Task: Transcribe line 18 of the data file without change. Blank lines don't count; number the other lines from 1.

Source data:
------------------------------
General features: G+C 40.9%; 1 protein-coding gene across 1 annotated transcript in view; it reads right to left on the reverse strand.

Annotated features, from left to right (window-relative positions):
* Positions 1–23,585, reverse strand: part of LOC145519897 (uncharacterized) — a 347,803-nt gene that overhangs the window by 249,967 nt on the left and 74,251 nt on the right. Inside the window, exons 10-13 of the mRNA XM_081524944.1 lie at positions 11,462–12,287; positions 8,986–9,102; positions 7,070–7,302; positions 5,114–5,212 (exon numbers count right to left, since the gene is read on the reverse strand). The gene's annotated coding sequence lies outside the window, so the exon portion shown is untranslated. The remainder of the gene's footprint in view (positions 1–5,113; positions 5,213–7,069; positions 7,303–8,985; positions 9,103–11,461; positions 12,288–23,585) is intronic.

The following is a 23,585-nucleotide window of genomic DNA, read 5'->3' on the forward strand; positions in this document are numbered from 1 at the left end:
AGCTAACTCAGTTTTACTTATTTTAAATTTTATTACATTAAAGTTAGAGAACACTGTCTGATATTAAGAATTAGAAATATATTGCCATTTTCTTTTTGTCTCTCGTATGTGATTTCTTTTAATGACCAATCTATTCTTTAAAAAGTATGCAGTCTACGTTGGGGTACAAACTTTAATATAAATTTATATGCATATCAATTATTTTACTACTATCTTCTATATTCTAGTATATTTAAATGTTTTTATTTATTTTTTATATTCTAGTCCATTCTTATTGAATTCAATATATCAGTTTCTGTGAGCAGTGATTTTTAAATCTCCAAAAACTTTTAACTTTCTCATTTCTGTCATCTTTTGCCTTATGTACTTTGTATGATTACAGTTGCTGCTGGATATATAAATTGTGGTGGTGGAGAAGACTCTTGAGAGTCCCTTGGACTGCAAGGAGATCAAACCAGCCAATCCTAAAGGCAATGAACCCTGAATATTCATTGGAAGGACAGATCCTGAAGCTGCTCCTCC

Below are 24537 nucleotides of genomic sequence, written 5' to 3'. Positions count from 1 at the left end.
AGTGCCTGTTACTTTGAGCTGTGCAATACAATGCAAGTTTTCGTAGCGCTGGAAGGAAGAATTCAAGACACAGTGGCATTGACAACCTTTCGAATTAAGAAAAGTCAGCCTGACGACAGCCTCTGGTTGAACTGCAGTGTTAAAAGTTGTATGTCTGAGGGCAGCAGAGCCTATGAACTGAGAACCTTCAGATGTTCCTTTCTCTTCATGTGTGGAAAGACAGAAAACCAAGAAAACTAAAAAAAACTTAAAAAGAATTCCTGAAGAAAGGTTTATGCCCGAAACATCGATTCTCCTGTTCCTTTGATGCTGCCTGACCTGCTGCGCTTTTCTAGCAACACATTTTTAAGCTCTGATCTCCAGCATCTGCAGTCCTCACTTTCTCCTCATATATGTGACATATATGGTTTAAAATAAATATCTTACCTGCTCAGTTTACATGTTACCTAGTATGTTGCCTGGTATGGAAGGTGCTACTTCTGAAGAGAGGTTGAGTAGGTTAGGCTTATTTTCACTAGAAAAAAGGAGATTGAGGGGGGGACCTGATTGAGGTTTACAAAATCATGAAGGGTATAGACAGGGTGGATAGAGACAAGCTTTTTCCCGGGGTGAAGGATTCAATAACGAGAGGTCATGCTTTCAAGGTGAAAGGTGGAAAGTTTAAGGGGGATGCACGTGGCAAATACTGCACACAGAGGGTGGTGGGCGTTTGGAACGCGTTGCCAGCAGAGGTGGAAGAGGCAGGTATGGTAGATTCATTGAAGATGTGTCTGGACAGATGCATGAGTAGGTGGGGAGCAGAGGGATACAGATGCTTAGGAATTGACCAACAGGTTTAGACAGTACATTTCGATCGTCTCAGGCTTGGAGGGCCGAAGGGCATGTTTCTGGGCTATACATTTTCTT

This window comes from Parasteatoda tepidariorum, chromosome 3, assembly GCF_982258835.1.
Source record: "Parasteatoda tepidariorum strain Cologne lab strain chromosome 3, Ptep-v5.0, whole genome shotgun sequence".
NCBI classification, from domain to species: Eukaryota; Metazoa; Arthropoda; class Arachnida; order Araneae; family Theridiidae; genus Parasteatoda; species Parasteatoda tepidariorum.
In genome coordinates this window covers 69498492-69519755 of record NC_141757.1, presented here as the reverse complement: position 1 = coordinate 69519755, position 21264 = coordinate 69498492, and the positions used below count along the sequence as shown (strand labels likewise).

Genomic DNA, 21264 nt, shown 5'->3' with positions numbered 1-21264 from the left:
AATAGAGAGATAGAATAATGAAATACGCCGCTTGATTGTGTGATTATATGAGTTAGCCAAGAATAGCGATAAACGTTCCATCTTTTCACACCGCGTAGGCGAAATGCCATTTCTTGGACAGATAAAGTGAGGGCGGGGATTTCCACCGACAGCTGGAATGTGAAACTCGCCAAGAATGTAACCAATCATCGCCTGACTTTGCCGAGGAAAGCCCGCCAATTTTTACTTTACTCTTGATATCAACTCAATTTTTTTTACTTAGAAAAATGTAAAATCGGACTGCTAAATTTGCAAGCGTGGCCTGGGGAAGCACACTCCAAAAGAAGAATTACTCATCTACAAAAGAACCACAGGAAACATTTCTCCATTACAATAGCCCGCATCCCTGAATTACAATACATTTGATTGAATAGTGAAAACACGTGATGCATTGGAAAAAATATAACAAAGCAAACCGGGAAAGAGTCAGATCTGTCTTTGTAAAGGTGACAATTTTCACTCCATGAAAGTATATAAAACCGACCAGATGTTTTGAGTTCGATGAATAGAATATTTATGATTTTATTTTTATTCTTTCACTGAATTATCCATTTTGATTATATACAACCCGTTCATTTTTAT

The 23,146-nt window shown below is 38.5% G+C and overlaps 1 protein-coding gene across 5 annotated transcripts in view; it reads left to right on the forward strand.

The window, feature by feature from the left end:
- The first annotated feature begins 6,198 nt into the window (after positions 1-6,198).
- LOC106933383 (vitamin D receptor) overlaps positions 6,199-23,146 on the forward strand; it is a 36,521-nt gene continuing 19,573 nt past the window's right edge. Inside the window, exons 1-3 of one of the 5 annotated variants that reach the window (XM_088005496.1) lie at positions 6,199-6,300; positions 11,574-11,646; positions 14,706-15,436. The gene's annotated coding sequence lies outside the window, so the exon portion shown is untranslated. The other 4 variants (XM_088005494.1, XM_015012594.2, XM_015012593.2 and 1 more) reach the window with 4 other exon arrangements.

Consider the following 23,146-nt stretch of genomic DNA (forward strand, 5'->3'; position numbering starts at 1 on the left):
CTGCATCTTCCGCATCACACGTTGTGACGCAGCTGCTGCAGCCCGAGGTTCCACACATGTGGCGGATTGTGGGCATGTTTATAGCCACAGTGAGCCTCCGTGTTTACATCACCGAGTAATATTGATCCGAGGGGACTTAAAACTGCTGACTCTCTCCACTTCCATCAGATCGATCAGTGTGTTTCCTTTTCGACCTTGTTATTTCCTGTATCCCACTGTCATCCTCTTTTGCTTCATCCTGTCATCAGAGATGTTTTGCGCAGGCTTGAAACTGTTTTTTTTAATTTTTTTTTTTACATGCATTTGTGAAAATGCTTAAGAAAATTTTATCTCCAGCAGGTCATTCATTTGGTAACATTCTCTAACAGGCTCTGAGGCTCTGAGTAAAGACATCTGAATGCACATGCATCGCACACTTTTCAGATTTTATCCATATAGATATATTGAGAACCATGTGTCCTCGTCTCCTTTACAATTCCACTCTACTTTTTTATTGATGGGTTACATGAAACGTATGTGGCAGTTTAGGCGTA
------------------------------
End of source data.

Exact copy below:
Consider the following 23,146-nt stretch of genomic DNA (forward strand, 5'->3'; position numbering starts at 1 on the left):